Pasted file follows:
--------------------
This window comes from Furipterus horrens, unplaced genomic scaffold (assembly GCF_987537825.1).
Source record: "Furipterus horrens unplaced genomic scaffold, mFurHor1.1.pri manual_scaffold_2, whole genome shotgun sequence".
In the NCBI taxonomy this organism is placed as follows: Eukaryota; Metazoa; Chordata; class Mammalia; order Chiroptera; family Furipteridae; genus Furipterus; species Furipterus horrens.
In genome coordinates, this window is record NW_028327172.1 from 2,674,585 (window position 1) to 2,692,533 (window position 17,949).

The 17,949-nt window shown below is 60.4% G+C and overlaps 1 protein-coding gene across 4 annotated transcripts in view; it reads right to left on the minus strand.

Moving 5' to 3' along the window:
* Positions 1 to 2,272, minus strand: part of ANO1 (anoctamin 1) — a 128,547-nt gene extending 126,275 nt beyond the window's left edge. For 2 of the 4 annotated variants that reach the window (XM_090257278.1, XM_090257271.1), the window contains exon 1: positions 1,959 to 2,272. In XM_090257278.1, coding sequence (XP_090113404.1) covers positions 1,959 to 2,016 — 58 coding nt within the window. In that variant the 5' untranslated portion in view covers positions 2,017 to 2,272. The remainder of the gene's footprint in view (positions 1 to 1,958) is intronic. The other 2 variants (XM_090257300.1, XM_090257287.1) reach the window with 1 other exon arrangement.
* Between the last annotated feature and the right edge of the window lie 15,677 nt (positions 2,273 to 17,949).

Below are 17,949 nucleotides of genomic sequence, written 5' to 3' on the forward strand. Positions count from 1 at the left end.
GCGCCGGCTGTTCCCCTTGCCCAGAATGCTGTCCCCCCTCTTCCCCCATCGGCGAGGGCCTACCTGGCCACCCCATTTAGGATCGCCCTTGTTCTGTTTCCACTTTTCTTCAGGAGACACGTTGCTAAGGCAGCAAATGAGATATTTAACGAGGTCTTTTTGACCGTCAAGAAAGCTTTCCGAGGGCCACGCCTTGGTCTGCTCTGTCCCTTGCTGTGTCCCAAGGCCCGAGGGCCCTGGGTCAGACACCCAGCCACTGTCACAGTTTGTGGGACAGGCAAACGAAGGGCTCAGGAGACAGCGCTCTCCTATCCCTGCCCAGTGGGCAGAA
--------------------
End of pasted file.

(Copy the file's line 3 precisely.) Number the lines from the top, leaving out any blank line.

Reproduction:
In the NCBI taxonomy this organism is placed as follows: Eukaryota; Metazoa; Chordata; class Mammalia; order Chiroptera; family Furipteridae; genus Furipterus; species Furipterus horrens.